Mass spec Flashcards Preview

The Medicine (Y2) > Mass spec > Flashcards

Flashcards in Mass spec Deck (40):
1

MS requires generation of analyte ions in order to measure the relative mass of molecules. True or false?

True

2

What is on the x and y axis?

Y is abundance of each ion
X is m/z ratio

3

What are the four major stages of MS?

sample vaporisation
ion generation
ion separation
ion detection

4

What are the three ways in which sample volatilisation can be achieved?

Heat
Placing sample in a vacuum
Using fast atom bombardment

5

How can sample ionisation be achieved?

Bombarding the volatilised molecules with electrons from an electron gun. This will knock an electron out of the molecule, leaving it with a positive charge. Charged plates then accelerate the ionised molecules into the deflection chamber

6

In electron impact ionisation, the sample is vaporised by heat. True or false?

True

7

In electron impact ionisation, how is ionisation achieved?

By bombarding the volatilised molecules with an electron beam

8

When an analyte molecule loses an electron, does its mass change?

No

9

In electron impact ionisation, what are the fragments analysed based on?

mass to charge ratio

10

How does chemical ionisation work?

Uses a stream of electrons to ionise a reagent gas (ammonia or methane). The ionisation of the reagent gas produces a strong acid. Volatilised analyte molecules are ionised by strong acid via protonation

11

Electron ionisation and chemical ionisation are gentle methods and produce very little fragmentation. True or false?

False - not gentle methods and produce a lot of fragments

12

Electron ionisation and chemical ionisation are suitable for small volatile molecules with molecular weight more than 1000 Da. True or false?

False - less than 1000 Da

13

What atom does fast atom bombardment involve?

Xe

14

What is the role of the matrix in fast atom bombardment?

Protect the analyte from fragmentation

15

In FAB, do analyte molecules need to be evaporated beforehand?

No - bombardment by Xe atoms has dual action:
desorption of analyte molecules into gas phase and
ionisation

16

FAB only generates positively charged ions. True or false?

False - generates both positive and negative ions

17

Does the molecular weight of molecule change in FAB?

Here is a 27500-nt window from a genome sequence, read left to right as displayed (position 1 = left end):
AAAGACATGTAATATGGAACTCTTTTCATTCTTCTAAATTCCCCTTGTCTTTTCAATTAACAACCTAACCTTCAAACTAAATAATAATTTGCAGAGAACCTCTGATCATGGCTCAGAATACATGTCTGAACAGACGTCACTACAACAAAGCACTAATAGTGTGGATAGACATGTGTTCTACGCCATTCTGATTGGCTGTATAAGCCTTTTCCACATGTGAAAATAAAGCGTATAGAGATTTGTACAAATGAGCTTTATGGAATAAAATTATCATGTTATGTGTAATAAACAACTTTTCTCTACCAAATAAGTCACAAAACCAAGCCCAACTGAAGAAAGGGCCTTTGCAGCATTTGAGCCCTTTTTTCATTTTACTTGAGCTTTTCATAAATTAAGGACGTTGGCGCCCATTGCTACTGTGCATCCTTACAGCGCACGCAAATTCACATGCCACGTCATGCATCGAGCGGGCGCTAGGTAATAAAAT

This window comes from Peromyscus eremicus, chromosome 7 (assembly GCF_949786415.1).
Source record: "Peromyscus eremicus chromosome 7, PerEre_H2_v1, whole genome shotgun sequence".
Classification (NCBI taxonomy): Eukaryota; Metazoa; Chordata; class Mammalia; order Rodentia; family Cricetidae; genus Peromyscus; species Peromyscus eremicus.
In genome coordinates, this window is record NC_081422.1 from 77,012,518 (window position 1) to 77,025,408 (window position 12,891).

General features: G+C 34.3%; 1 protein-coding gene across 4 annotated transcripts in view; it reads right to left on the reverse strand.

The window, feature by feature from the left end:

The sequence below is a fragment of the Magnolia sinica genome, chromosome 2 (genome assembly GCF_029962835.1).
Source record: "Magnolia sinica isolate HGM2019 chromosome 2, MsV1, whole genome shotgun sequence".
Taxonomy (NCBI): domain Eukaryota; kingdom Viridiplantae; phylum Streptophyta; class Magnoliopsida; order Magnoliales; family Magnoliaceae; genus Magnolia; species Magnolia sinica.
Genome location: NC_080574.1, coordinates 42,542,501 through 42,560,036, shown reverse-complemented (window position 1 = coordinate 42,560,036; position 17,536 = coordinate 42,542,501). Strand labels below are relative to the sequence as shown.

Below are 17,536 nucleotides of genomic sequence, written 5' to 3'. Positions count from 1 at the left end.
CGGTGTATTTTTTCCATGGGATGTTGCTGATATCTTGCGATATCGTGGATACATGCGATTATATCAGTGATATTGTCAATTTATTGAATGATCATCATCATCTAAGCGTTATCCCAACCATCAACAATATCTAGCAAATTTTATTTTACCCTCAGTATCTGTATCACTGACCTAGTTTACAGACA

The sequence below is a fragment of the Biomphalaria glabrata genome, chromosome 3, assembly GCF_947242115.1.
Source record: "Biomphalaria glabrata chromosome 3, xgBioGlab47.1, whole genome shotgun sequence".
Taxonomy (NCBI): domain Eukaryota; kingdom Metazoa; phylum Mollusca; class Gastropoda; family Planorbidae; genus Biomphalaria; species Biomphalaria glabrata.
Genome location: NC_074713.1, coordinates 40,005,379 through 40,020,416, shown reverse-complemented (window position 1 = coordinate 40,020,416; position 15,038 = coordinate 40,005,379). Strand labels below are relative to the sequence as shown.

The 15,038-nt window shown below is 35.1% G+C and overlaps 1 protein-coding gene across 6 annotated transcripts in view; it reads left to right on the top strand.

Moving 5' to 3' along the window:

Yes - loss/gain of proton will change mass as protons have a weight

18

Is FAB a gentle technique? Does it produce fragments?

Yes, a gentle technique with very little fragmentation

19

FAB is suitable for the analysis of molecules up to 6000 Da. True or false?

True

20

In FAB, energy transfer takes place from the matrix to Xe atoms. True or false?

False - from Xe to matrix

21

What is the main difference between FAB and MALDI?

In MALDI, energy transferred from laser beam to matrix, whereas in FAB, energy is transferred from Xe to matrci

22

FAB is a more expensive technique than MALDI, True or false?

False

23

MALDI is suitable for biomolecules of up 500,000 Da. True or false?

True

24

What is the role of the pH modifier in electrospray ionisation?

to produce ions - this will determine whether ionisation proceeds via protonation or deprotonation

25

In which type of ionisation is the analyte dissolved in a mixture of organic solvent and water?

Electrospray ionisation

26

In electrospray ionisation, a high voltage is applied to the capillary. Why?

To disperse the droplets into the air

27

The droplets formed in electrospray ionisation are big, how are they diminished in size and why is this done?

a warm gas is applied (nitrogen) - creates smaller ions which are easier to ionise

28

Electrospray ionisation is used for non-polar analytes. True or false?

False - used for polar analytes

29

Atmospheric pressure chemical ionisation is similar to electrospray ionisation in that an organic solvent and a pH modifier is used. True or false?

True

30

APCI is more effective at analysing less polar species than electrospray ionisation. True or false?

True

31

The advantage of APCI is that the molecular mass range is typically less than 2000 Da. True or false?

False - this is a disadvantage

32

Out of all the ionisation techniques, which one creates the most fragmentation?

Electron impact ionisation, followed by chemical ionisation

33

Why does fragmentation take place?

Because the molecular ion produced by ionisation is in an excited state. This corresponds to excess vibrational energy leading to fragmentation

34

Neutral species can be seen in MS. True or false?

False - only ionised species can be seen

35

What does the process of ion separation involve?

once ionised, the analyte ions are separated by their interaction with an electrical or magnetic field in high vacuum

36

How can the mass-to-charge ratio of fragments be changed?

By varying the strength of the magnetic field

37

How are ions detected?

the positive ions and molecular fragments produced in the ionisation chamber are accelerated into an analysing tube. The path of the charged molecules is bent by an applied magnetic field

38

In ion detection, high momentum ions are deflected the most and collide with the walls of the analyser. True or false?

False - deflected the least and collide with the walls. Low momentum ions are deflected the most, but too collide with the walls.

39

Ions have to have the proper mass-to-charge ratio to collide with the collector and generate an electrical current. True or false?

True

40

Analysis of MS involves re-assembling of fragments, after identifying their molecular structure, and working backwards to generate the original molecule. True or false?

True